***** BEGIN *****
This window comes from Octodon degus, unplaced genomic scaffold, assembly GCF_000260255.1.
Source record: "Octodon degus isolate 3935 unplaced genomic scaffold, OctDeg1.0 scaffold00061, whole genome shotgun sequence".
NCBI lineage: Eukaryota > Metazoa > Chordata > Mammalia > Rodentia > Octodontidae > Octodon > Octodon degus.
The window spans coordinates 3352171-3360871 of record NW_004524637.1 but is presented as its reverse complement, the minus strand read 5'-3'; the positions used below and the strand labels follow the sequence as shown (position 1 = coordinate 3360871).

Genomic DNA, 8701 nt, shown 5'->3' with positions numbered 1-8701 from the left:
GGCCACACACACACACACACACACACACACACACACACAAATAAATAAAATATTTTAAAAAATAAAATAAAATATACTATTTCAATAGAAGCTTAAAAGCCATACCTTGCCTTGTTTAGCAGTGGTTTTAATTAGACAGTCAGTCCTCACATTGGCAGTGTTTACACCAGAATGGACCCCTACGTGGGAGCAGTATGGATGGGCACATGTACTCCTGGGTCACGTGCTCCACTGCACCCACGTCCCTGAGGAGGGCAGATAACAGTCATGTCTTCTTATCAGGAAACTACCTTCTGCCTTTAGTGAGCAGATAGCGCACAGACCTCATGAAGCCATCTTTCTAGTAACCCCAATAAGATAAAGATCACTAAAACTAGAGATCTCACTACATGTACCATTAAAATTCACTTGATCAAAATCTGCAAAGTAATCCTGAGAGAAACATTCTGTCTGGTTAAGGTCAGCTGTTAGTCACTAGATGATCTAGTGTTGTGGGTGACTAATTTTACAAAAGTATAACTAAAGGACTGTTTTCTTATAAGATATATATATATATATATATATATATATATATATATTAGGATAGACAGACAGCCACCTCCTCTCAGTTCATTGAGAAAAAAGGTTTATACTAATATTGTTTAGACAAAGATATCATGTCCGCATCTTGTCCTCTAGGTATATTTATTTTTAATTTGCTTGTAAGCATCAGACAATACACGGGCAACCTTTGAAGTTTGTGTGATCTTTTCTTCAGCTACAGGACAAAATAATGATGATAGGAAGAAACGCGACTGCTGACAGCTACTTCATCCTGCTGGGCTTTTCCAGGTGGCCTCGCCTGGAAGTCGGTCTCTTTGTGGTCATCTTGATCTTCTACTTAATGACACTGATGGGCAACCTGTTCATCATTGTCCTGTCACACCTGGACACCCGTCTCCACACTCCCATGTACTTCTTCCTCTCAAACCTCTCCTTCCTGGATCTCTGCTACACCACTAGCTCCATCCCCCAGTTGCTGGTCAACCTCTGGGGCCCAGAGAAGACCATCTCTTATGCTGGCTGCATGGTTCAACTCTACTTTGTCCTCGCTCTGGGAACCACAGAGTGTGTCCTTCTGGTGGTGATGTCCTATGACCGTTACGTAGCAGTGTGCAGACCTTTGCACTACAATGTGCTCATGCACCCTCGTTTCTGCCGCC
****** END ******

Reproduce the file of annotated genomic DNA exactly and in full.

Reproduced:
This window comes from Octodon degus, unplaced genomic scaffold, assembly GCF_000260255.1.
Source record: "Octodon degus isolate 3935 unplaced genomic scaffold, OctDeg1.0 scaffold00061, whole genome shotgun sequence".
NCBI lineage: Eukaryota > Metazoa > Chordata > Mammalia > Rodentia > Octodontidae > Octodon > Octodon degus.
The window spans coordinates 3352171-3360871 of record NW_004524637.1 but is presented as its reverse complement, the minus strand read 5'-3'; the positions used below and the strand labels follow the sequence as shown (position 1 = coordinate 3360871).

Genomic DNA, 8701 nt, shown 5'->3' with positions numbered 1-8701 from the left:
GGCCACACACACACACACACACACACACACACACACACAAATAAATAAAATATTTTAAAAAATAAAATAAAATATACTATTTCAATAGAAGCTTAAAAGCCATACCTTGCCTTGTTTAGCAGTGGTTTTAATTAGACAGTCAGTCCTCACATTGGCAGTGTTTACACCAGAATGGACCCCTACGTGGGAGCAGTATGGATGGGCACATGTACTCCTGGGTCACGTGCTCCACTGCACCCACGTCCCTGAGGAGGGCAGATAACAGTCATGTCTTCTTATCAGGAAACTACCTTCTGCCTTTAGTGAGCAGATAGCGCACAGACCTCATGAAGCCATCTTTCTAGTAACCCCAATAAGATAAAGATCACTAAAACTAGAGATCTCACTACATGTACCATTAAAATTCACTTGATCAAAATCTGCAAAGTAATCCTGAGAGAAACATTCTGTCTGGTTAAGGTCAGCTGTTAGTCACTAGATGATCTAGTGTTGTGGGTGACTAATTTTACAAAAGTATAACTAAAGGACTGTTTTCTTATAAGATATATATATATATATATATATATATATATATATATTAGGATAGACAGACAGCCACCTCCTCTCAGTTCATTGAGAAAAAAGGTTTATACTAATATTGTTTAGACAAAGATATCATGTCCGCATCTTGTCCTCTAGGTATATTTATTTTTAATTTGCTTGTAAGCATCAGACAATACACGGGCAACCTTTGAAGTTTGTGTGATCTTTTCTTCAGCTACAGGACAAAATAATGATGATAGGAAGAAACGCGACTGCTGACAGCTACTTCATCCTGCTGGGCTTTTCCAGGTGGCCTCGCCTGGAAGTCGGTCTCTTTGTGGTCATCTTGATCTTCTACTTAATGACACTGATGGGCAACCTGTTCATCATTGTCCTGTCACACCTGGACACCCGTCTCCACACTCCCATGTACTTCTTCCTCTCAAACCTCTCCTTCCTGGATCTCTGCTACACCACTAGCTCCATCCCCCAGTTGCTGGTCAACCTCTGGGGCCCAGAGAAGACCATCTCTTATGCTGGCTGCATGGTTCAACTCTACTTTGTCCTCGCTCTGGGAACCACAGAGTGTGTCCTTCTGGTGGTGATGTCCTATGACCGTTACGTAGCAGTGTGCAGACCTTTGCACTACAATGTGCTCATGCACCCTCGTTTCTGCCGCC